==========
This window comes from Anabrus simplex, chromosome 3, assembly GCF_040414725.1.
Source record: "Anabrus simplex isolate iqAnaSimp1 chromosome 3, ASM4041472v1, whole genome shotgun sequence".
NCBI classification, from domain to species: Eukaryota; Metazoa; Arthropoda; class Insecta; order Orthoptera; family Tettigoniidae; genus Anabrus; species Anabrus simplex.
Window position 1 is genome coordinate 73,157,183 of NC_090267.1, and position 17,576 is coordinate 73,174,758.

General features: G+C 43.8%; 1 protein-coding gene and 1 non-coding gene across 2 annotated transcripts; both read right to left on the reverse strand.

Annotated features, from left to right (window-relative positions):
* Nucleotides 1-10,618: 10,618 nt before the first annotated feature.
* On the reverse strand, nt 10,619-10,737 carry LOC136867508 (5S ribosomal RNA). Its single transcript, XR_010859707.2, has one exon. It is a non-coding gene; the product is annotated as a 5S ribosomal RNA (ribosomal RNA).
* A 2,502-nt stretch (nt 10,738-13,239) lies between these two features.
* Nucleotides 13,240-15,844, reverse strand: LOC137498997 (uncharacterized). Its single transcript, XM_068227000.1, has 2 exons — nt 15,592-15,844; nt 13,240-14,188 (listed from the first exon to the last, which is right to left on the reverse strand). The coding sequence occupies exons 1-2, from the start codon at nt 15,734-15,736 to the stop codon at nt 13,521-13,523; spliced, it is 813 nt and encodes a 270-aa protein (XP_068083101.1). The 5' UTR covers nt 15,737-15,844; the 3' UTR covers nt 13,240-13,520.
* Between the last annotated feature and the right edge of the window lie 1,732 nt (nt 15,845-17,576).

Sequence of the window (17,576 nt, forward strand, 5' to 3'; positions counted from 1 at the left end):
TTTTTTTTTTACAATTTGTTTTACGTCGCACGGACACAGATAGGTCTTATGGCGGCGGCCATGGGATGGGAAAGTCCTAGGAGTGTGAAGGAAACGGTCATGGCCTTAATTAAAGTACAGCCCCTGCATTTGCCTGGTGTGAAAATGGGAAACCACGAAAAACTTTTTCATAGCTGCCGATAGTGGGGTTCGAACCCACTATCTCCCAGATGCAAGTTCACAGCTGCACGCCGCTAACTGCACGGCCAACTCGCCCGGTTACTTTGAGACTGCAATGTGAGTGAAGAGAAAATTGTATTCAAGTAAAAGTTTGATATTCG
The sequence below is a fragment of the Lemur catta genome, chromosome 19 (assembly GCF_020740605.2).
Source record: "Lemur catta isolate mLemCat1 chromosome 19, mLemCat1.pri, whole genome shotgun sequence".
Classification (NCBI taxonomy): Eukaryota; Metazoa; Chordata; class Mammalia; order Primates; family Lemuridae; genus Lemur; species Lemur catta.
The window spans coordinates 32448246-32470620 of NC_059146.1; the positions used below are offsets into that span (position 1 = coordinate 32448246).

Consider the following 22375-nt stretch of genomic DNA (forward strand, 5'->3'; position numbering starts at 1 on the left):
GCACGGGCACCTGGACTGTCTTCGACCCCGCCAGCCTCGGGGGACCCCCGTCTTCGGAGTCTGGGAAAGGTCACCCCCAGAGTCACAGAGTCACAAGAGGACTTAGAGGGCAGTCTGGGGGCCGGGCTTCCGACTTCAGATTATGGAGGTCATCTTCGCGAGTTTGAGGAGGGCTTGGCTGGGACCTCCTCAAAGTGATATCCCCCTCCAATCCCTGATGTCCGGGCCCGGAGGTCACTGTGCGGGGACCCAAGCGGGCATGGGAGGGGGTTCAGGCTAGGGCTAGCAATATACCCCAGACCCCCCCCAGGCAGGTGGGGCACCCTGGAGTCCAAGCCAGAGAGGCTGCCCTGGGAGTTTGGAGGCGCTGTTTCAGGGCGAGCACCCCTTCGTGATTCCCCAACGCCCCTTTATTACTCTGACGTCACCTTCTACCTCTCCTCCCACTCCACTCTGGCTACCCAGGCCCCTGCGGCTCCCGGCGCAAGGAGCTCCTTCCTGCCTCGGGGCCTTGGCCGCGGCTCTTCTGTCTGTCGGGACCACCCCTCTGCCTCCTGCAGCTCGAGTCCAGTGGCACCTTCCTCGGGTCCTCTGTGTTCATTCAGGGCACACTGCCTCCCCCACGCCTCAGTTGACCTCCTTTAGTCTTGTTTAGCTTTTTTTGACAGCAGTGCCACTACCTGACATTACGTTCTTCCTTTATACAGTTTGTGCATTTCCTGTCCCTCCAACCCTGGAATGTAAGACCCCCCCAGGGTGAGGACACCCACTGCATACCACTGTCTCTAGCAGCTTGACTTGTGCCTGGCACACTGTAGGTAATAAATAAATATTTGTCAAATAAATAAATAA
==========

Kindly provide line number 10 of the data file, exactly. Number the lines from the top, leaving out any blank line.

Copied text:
* Nucleotides 13,240-15,844, reverse strand: LOC137498997 (uncharacterized). Its single transcript, XM_068227000.1, has 2 exons — nt 15,592-15,844; nt 13,240-14,188 (listed from the first exon to the last, which is right to left on the reverse strand). The coding sequence occupies exons 1-2, from the start codon at nt 15,734-15,736 to the stop codon at nt 13,521-13,523; spliced, it is 813 nt and encodes a 270-aa protein (XP_068083101.1). The 5' UTR covers nt 15,737-15,844; the 3' UTR covers nt 13,240-13,520.